Joyce Grigorey [00:06:28] I mean it’s an amazing story of growth over the years and how you’ve managed to kind of build out your capabilities and follow the market. I was listening to, and I think it was an analysts presentation that was done a week or so ago and your CEO, Andy Marsh, was presenting there. I think they were at the Gigafactory in Rochester, New York. He was doing a site tour for all the analysts. He was extremely proud of what he’s managed to accomplish there. You talked a little bit about some of the ambitions that Plug has. Where are you focusing specifically in terms of your capacity? I know you’ve got some sites in Finland. I guess the first question is why Finland? And then, do you have plans elsewhere in Europe as well?
Devon Hyver [00:07:25] So there is different thing to take into consideration. Rochester is a factory where we produce the PEM stack and the PEM fuel cell. We announced to the market that we already are producing up to 100 megawatt per month of PEM stack to be able to build PEM electrolyser in the end. What we have announced in Finland – the 2 gigawatt plant – is planned to produce green hydrogen, not to produce stacks. So you need the stacks – the heart of the electrolyser – to produce the green hydrogen. The plant that we have in Rochester is really where we produce the PEM stack and the PEM fuel cell. We have mutalised the production itself. First Gigafactory that have been built by our amazing team there. It’s very impressive. Every customer that go there, the big oil and gas corporations to all the international potential customers from Europe, from US, North Africa, Australia, as well. They all called us after this and said, “wow, that’s amazing. We have seen a lot of garage and now see this gigafactory producing. That’s very impressive.” So, no, I’m super glad that we’ve been able to achieve such, quite a lot of effort. But it’s the first in the world gigafactory that produce PEM stack and PEM fuel cell altogether. Well, that’s very exciting and it helped us to answer sort of market needs. Today, if you can see, we have a whole plant that’s in building, but there is also customer plant where there is green hydrogen in order to generate this green hydrogen and achieve decarbonisation of the different industry – ammonia producer, refinery, methanol, sustainable aviation fuel is starting to be a big thing as well, and also many other potential market that need green hydrogen to displace the gas producing the CO2 emission, unfortunately, today.
Joyce Grigorey [00:09:31] Okay. And so you’re electrolysers – you’re producing one gigawatt, five gigawatts and that’s really for a range of different applications then?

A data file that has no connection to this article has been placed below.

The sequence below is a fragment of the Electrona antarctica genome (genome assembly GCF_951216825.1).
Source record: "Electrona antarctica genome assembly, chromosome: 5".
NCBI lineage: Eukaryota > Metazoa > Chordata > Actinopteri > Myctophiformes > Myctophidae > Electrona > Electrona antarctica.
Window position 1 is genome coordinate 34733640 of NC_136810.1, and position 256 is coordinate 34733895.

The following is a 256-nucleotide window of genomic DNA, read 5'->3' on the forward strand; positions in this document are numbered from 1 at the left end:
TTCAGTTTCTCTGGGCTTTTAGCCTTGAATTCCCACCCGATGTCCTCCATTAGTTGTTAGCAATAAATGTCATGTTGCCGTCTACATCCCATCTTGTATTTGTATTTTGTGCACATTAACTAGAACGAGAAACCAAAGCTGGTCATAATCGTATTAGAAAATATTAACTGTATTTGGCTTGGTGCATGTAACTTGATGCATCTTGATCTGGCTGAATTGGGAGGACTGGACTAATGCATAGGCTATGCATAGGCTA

Devon Hyver [00:09:40] Absolutely. So we have different model of electrolyser for the market. We will go with five megawatt, fully containerised electrolyser – but mostly for project developer. It’s a pilot we will see in smaller environment around mobility. Often and why is this product is perfect for pilot or for project developers? Because often project developers don’t have the same capability to manage a project that historical oil and gas industrial players that’s been known to manage a complete balance of plant and I think all the experts in the electrolyser industry will start to understand or you develop a project and now it’s one a little bit. But the package, it’s coming with the stack, obviously, where the magic all happen. But you need also water purification system to be sure that the water bring to the stack is completely clean and to add, in the end, the best performance of the product. Then from the stack, you have the hydrogen at 40 bar directly 70 C going to what we call a hydrogen purification unit. This is then all included in the container of five megawatts for you to produce to 2 tonne per day out of water and electricity are at 90.9999 purity – so we call it five nine. This purity will allow mobility to use fuel cell directly in any vehicle. So, for example, Plug Power with a joint venture with HYVIA in Europe for light commercial vehicle, delivery vans, minibuses. They cool and they have on their site, by the way, a Plug Power electrolyer, produce their own hydrogen, refuel it 5 minutes and then they have complete autonomy of 300 to 500 kilometres with this green hydrogen produced directly on the site. And that would be the purpose of this fully containerised solution. So you have everything inside a system. You don’t need to develop an overall plant, your control logic, your safety is already done. So that’s quality up to 50 megawatts. Often we will use this five megawatt block, so 10 of 10 for 50 megawatt. And then we have also arrays. So for the curious one ever you send me an email or you contact us directly or whatever form you want, or you can go on our YouTube website and you will see the presentation of the Georgia plant inside a building. You have five megawatt arrays or it will be ten megawatt arrays. And then the second part of the project and this arrays is what we use for large plant. What they call arrays is a ten megawatt system with a balance of stacks – so you don’t have the water purification, you don’t have the hydrogen purification unit because this one part of the project often mutualised is the role of the project. For example, if you do methanol plant, you will have one common water treatment package. Often you will have also a common control, common cooling system that is taken into consideration. And then the IHPU have to be customised and defined according to a process that to have in the electrolyser. So for 99.1 you will get the exact purity of hydrogen needed. Most important part is the oxygen often. Sorry if I am too technical here.